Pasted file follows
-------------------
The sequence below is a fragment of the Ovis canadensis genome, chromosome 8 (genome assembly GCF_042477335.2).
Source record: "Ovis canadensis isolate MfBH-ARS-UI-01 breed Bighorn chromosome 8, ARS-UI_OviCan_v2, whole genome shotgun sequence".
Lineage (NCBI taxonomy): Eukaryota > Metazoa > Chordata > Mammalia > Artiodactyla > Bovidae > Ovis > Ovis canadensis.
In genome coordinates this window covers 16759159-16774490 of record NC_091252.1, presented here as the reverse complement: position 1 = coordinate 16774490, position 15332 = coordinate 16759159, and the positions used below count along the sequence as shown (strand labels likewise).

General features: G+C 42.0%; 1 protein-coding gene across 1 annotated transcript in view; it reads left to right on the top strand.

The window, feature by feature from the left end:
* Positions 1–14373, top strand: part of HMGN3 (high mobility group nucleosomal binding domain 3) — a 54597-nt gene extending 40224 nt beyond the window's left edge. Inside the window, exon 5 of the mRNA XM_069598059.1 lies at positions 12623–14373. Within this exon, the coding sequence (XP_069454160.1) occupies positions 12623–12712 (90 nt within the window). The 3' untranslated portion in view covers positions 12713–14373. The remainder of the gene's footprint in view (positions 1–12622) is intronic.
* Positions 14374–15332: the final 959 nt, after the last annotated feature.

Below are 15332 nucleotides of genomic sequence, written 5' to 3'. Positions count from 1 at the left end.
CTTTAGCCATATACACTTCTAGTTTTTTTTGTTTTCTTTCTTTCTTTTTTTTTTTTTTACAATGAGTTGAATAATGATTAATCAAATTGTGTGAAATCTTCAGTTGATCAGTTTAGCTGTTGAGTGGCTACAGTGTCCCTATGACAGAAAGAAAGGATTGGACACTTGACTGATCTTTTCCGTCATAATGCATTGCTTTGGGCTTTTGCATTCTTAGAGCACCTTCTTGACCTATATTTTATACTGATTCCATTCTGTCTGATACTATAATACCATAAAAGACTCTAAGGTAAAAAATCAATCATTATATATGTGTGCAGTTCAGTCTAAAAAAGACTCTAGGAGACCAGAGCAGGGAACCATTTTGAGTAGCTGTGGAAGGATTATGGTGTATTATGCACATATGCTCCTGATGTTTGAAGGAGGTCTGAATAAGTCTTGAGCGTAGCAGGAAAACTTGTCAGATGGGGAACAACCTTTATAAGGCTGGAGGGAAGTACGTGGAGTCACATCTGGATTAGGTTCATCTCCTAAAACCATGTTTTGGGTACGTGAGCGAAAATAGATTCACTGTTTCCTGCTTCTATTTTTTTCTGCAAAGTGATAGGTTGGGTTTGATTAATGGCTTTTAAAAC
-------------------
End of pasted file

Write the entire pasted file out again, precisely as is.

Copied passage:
The sequence below is a fragment of the Ovis canadensis genome, chromosome 8 (genome assembly GCF_042477335.2).
Source record: "Ovis canadensis isolate MfBH-ARS-UI-01 breed Bighorn chromosome 8, ARS-UI_OviCan_v2, whole genome shotgun sequence".
Lineage (NCBI taxonomy): Eukaryota > Metazoa > Chordata > Mammalia > Artiodactyla > Bovidae > Ovis > Ovis canadensis.
In genome coordinates this window covers 16759159-16774490 of record NC_091252.1, presented here as the reverse complement: position 1 = coordinate 16774490, position 15332 = coordinate 16759159, and the positions used below count along the sequence as shown (strand labels likewise).

General features: G+C 42.0%; 1 protein-coding gene across 1 annotated transcript in view; it reads left to right on the top strand.

The window, feature by feature from the left end:
* Positions 1–14373, top strand: part of HMGN3 (high mobility group nucleosomal binding domain 3) — a 54597-nt gene extending 40224 nt beyond the window's left edge. Inside the window, exon 5 of the mRNA XM_069598059.1 lies at positions 12623–14373. Within this exon, the coding sequence (XP_069454160.1) occupies positions 12623–12712 (90 nt within the window). The 3' untranslated portion in view covers positions 12713–14373. The remainder of the gene's footprint in view (positions 1–12622) is intronic.
* Positions 14374–15332: the final 959 nt, after the last annotated feature.

Below are 15332 nucleotides of genomic sequence, written 5' to 3'. Positions count from 1 at the left end.
CTTTAGCCATATACACTTCTAGTTTTTTTTGTTTTCTTTCTTTCTTTTTTTTTTTTTTACAATGAGTTGAATAATGATTAATCAAATTGTGTGAAATCTTCAGTTGATCAGTTTAGCTGTTGAGTGGCTACAGTGTCCCTATGACAGAAAGAAAGGATTGGACACTTGACTGATCTTTTCCGTCATAATGCATTGCTTTGGGCTTTTGCATTCTTAGAGCACCTTCTTGACCTATATTTTATACTGATTCCATTCTGTCTGATACTATAATACCATAAAAGACTCTAAGGTAAAAAATCAATCATTATATATGTGTGCAGTTCAGTCTAAAAAAGACTCTAGGAGACCAGAGCAGGGAACCATTTTGAGTAGCTGTGGAAGGATTATGGTGTATTATGCACATATGCTCCTGATGTTTGAAGGAGGTCTGAATAAGTCTTGAGCGTAGCAGGAAAACTTGTCAGATGGGGAACAACCTTTATAAGGCTGGAGGGAAGTACGTGGAGTCACATCTGGATTAGGTTCATCTCCTAAAACCATGTTTTGGGTACGTGAGCGAAAATAGATTCACTGTTTCCTGCTTCTATTTTTTTCTGCAAAGTGATAGGTTGGGTTTGATTAATGGCTTTTAAAAC